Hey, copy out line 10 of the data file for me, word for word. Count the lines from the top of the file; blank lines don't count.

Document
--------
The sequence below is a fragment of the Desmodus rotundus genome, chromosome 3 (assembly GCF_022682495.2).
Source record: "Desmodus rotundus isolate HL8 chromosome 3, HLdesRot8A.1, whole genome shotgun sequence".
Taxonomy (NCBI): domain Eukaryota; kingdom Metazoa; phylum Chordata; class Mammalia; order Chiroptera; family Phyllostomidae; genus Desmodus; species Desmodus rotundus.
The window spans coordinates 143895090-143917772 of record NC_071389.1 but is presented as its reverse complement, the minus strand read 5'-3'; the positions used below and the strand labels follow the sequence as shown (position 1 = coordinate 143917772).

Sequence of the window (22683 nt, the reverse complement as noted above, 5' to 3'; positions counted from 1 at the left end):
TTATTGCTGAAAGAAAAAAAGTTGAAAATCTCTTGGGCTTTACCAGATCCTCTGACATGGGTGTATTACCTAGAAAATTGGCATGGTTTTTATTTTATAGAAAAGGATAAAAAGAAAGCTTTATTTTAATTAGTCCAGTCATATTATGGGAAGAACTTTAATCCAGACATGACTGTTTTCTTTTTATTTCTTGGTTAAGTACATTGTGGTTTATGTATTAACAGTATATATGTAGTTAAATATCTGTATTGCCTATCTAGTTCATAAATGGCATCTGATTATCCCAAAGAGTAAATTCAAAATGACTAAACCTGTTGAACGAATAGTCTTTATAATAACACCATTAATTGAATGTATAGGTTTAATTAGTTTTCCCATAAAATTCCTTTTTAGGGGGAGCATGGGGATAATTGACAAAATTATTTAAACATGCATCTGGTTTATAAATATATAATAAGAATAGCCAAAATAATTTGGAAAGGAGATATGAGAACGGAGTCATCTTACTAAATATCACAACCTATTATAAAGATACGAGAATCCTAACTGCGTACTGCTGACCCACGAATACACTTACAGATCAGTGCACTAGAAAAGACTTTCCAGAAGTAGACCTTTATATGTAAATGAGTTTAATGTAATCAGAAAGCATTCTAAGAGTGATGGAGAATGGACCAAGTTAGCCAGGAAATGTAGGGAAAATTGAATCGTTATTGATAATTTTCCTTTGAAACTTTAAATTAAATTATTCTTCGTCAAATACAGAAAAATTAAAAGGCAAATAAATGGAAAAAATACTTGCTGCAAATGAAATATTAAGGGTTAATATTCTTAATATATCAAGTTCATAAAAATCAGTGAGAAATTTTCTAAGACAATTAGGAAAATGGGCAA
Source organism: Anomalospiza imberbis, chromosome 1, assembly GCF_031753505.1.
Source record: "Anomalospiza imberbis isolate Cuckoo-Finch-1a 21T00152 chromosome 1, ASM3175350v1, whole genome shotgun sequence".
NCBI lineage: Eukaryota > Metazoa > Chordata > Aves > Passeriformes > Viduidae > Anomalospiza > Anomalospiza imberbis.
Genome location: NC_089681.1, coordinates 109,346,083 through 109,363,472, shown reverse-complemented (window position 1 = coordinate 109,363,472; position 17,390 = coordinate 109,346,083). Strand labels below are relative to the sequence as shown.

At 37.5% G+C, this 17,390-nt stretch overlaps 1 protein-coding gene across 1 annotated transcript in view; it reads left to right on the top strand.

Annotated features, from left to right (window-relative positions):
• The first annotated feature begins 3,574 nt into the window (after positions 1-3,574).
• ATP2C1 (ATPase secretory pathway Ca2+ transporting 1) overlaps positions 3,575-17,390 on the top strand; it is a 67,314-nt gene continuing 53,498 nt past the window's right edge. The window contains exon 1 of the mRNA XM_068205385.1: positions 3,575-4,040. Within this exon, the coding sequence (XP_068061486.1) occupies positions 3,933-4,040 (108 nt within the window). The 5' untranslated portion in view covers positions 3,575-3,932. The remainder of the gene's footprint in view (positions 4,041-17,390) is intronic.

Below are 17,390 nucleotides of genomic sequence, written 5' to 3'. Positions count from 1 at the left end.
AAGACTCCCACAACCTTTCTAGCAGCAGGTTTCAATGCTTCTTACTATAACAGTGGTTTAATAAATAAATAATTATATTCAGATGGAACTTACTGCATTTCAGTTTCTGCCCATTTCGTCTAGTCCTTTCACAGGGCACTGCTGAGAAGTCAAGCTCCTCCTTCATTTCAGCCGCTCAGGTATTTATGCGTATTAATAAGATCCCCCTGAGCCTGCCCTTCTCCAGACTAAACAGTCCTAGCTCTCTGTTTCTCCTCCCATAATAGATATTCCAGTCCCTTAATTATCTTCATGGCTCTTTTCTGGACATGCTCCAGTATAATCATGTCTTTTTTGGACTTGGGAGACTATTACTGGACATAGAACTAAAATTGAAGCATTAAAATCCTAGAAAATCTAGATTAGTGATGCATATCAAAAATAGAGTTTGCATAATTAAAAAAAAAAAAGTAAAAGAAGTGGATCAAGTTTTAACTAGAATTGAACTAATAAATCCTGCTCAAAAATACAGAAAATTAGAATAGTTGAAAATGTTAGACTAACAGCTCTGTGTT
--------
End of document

Genome location: NC_089681.1, coordinates 109,346,083 through 109,363,472, shown reverse-complemented (window position 1 = coordinate 109,363,472; position 17,390 = coordinate 109,346,083). Strand labels below are relative to the sequence as shown.